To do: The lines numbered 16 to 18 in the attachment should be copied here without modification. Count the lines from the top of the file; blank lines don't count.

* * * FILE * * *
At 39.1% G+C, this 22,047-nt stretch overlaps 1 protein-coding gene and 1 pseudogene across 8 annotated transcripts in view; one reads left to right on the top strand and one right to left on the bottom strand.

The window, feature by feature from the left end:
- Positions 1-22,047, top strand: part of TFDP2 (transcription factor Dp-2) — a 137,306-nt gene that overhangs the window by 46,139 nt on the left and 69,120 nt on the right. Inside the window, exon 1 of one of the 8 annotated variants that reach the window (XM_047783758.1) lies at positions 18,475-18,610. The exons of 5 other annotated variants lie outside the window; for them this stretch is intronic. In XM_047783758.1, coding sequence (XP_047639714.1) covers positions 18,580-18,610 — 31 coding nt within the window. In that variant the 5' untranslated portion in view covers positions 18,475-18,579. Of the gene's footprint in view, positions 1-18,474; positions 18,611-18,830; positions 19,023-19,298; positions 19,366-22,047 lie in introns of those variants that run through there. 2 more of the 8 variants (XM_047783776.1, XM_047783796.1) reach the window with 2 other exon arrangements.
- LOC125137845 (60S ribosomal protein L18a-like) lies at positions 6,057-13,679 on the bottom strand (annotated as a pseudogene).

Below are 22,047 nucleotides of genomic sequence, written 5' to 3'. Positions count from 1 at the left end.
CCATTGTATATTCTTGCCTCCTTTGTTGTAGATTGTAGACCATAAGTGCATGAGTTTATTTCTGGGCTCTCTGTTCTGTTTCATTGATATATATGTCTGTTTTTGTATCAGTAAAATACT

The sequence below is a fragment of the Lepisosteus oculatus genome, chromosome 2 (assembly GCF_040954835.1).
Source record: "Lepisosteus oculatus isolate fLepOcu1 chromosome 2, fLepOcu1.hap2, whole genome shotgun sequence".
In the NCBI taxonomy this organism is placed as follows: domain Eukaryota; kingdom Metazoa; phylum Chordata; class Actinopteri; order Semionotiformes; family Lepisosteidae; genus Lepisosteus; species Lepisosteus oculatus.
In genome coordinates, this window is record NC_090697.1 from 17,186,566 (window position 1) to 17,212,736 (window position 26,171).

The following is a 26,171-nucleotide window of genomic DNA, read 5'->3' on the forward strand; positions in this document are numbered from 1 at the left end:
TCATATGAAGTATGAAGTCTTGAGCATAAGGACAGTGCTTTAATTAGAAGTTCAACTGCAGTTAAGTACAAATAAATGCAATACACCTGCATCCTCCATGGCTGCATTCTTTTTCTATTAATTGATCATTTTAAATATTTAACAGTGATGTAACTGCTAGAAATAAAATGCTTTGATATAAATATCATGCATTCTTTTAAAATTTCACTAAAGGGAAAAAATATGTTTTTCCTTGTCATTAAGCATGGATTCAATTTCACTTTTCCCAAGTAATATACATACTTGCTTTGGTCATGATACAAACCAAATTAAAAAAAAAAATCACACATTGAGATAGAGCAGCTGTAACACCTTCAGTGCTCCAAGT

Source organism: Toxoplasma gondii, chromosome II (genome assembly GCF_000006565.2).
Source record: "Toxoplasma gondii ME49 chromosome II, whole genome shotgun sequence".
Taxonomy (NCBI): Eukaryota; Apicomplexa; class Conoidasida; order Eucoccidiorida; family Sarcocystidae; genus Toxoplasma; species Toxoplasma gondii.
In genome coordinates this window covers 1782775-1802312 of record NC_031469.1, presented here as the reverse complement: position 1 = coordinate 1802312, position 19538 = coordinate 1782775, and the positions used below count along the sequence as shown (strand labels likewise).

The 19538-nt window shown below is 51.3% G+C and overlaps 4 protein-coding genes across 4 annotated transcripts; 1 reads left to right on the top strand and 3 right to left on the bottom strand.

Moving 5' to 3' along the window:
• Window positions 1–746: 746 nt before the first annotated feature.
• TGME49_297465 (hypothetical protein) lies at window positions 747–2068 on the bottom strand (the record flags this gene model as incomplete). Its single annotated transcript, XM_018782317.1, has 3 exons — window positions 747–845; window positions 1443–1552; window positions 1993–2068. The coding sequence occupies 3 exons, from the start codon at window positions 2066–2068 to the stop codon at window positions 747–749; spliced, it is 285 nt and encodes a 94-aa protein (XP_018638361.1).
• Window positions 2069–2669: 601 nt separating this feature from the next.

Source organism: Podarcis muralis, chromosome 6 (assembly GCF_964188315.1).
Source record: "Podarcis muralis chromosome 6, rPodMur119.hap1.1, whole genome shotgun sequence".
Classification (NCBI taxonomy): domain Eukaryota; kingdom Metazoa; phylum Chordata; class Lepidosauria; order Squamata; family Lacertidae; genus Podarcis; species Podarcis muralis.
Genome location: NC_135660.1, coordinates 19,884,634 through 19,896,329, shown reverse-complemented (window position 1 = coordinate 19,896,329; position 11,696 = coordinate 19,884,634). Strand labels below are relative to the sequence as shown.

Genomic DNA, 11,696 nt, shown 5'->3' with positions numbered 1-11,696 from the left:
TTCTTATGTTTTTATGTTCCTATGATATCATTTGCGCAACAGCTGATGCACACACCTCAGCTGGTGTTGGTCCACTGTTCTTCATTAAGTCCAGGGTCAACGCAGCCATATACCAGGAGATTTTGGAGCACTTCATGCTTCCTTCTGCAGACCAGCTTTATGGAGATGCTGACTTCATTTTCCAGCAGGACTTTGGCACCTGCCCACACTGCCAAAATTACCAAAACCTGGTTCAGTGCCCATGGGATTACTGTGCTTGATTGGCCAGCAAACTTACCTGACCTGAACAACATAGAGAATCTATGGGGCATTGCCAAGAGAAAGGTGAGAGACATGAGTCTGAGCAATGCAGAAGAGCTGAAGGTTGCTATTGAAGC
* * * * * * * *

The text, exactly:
In genome coordinates this window covers 1782775-1802312 of record NC_031469.1, presented here as the reverse complement: position 1 = coordinate 1802312, position 19538 = coordinate 1782775, and the positions used below count along the sequence as shown (strand labels likewise).

The 19538-nt window shown below is 51.3% G+C and overlaps 4 protein-coding genes across 4 annotated transcripts; 1 reads left to right on the top strand and 3 right to left on the bottom strand.

Moving 5' to 3' along the window: